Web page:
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Happy Halloween

Thursday 1 January 1970, 01:00
By Leah Macey

Halloween PumpkinsHalloween is believed to have originated in Ireland as the pagan harvest festival. Halloween is now celebrated on 31 October in much of the western world, including Canada, America, Australia, New Zealand and the UK.

The original Halloween lantern was made from a turnip with a burning lump of coal inside. Irish immigrants took the 'neep lantern' custom to North America in the 1840s, but a shortage of turnips and the fact that pumpkins are easier to carve meant the 'neep lantern' was soon replaced by a pumpkin lantern.

Halloween is a great opportunity to get children involved and a fun way of encouraging them to try new foods. They can help pick out the best pumpkin and have fun carving different faces.

They can also help with scraping out the flesh, sorting and washing the seeds and making some tasty recipes.

Making a Halloween Lantern

Pumpkin skin can be quite tough so an adult should supervise lantern making.

  1. cut a circle in the stem end and lift out a lid
  2. scrape out the seeds into a bowl and scrape the flesh into another bowl
  3. carve a scary face
  4. add a tea light
  5. find some tasty ways to use the pumpkin flesh and seeds

Making the most of your Halloween Pumpkin

Halloween PumpkinsPumpkin can be used in lots of dishes, both savoury and sweet. The flesh can be roasted or used to make soup, risotto, curry, pumpkin pie or muffins and biscuits.

Pumpkin is a rich source of betacarotene, which the body can use to make vitamin A. It also contains calcium, iron, folate and vitamin C. Pumpkin is naturally low in salt and fat and can help you towards your 5-a-day target of fruit and vegetables.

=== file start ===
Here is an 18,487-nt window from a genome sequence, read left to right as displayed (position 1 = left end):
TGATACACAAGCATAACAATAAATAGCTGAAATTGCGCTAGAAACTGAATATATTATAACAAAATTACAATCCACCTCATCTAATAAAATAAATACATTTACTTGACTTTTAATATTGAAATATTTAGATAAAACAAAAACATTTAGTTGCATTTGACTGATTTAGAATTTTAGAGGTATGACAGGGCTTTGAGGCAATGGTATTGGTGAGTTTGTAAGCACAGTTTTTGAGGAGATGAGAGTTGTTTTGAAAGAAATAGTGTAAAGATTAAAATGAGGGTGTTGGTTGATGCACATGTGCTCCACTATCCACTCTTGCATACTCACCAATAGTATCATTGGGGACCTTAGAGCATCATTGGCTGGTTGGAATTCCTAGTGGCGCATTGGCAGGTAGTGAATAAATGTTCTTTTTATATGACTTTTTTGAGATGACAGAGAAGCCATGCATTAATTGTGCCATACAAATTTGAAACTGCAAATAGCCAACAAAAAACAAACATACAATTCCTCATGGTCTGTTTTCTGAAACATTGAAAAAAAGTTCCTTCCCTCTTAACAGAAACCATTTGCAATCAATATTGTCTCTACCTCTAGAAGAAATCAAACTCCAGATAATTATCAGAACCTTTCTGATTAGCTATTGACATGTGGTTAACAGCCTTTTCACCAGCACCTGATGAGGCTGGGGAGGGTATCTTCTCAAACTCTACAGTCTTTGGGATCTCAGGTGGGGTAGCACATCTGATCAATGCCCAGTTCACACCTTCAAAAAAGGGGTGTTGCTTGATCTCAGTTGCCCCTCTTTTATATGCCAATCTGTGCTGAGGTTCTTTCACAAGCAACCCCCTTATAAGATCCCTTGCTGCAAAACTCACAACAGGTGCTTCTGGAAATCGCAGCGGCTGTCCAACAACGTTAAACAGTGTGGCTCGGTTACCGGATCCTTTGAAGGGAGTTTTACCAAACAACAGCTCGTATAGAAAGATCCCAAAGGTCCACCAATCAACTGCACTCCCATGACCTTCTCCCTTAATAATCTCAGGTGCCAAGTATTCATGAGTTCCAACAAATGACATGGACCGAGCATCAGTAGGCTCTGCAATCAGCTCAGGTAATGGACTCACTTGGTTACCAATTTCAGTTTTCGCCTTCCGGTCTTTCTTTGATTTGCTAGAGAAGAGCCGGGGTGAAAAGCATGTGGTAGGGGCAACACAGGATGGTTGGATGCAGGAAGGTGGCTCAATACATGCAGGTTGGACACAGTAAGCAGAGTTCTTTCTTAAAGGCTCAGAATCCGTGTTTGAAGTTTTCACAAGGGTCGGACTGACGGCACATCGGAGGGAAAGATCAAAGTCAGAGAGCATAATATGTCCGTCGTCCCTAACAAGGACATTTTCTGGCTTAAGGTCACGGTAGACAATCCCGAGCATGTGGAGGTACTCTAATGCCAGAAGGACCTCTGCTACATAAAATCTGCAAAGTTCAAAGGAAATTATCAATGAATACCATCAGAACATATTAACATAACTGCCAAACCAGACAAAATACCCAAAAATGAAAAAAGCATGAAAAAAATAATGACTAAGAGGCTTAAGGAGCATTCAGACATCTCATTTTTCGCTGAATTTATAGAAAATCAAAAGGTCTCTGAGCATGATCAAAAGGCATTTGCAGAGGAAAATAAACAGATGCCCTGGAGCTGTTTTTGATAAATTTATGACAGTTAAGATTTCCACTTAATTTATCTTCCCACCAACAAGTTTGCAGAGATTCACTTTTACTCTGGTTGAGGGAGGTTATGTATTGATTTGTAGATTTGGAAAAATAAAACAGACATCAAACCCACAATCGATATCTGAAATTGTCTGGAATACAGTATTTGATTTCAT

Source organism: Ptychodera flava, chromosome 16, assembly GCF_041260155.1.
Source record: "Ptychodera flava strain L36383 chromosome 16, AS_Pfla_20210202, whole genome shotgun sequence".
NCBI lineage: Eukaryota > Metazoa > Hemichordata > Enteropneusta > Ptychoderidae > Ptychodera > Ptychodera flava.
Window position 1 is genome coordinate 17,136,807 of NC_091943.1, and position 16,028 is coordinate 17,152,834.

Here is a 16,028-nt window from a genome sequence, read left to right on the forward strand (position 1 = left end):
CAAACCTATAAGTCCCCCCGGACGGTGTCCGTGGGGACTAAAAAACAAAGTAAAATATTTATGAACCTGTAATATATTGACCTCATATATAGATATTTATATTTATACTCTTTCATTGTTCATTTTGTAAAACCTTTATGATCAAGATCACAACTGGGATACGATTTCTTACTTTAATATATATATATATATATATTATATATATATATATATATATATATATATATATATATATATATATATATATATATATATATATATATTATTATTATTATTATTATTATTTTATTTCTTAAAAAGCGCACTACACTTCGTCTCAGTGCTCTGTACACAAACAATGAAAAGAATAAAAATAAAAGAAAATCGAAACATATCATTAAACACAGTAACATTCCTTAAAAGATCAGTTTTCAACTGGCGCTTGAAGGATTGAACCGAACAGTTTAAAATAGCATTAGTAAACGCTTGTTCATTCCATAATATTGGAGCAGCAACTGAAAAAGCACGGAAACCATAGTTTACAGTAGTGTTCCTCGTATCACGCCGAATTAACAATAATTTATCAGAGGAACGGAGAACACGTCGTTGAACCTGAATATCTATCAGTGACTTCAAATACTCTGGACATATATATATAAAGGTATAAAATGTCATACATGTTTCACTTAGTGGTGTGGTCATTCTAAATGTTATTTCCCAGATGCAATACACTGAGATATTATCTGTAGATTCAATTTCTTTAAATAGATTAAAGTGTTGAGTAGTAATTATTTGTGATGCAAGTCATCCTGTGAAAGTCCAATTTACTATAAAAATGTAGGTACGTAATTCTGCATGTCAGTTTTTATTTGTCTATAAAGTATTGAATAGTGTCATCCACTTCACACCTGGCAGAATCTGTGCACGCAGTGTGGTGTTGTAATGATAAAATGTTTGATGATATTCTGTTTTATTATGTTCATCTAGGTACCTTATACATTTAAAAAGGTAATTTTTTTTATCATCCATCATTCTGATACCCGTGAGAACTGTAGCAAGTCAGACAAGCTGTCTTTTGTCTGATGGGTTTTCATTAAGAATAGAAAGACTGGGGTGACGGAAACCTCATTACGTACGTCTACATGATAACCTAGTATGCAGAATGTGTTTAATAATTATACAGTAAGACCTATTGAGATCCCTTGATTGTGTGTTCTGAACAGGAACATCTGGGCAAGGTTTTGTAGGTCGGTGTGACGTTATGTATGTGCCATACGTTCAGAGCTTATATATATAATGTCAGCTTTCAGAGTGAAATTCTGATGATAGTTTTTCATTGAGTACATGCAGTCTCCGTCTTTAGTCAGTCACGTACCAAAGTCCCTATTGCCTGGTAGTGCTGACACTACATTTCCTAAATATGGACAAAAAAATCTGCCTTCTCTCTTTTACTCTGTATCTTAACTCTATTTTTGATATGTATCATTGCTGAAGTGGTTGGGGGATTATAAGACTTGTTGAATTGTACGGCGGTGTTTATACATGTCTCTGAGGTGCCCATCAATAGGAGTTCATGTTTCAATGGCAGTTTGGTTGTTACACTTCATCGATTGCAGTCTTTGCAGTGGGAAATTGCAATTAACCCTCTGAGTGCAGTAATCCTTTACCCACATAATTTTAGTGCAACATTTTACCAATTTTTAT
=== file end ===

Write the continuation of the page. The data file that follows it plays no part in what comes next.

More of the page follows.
Roasted Pumpkin

When you have scooped the flesh and seeds out of your pumpkin, cut the flesh into bite-sized chunks. Put it in a roasting tin, brushed with a little olive oil or vegetable oil and a sprinkling of herbs or spices and bake in a moderately hot oven until soft. Garlic, thyme, cumin, coriander, ginger, nutmeg, cinnamon, lemon zest and chilli all work well with pumpkin.

You can also serve pumpkin mashed or puréed. Try mixing mashed pumpkin with mashed potato.

Pumpkin Seeds

Pumpkin seeds are a good source of protein, zinc and iron. They are also rich in unsaturated fats, which are good for the heart. You can find pumpkin seeds in the home baking section of many supermarkets, but if you have time you can roast the seeds from your Halloween pumpkin to make a tasty snack.

When you have scooped out the seeds, rinse them in water and pat them dry with kitchen paper. Put the seeds in a roasting tin brushed with a little olive or vegetable oil and, if you like, some ground spices and bake them in a moderately hot oven for about 20 minutes. Give the seeds a stir as they bake and keep an eye on them to make sure they don't burn.

Pumpkin seeds make a great snack at any time of day – try putting them in lunchboxes. You can also use them to add a bit of crunch to salads, risotto, pasta or dishes such as shepherd's pie.

Sent in by Leah Macey


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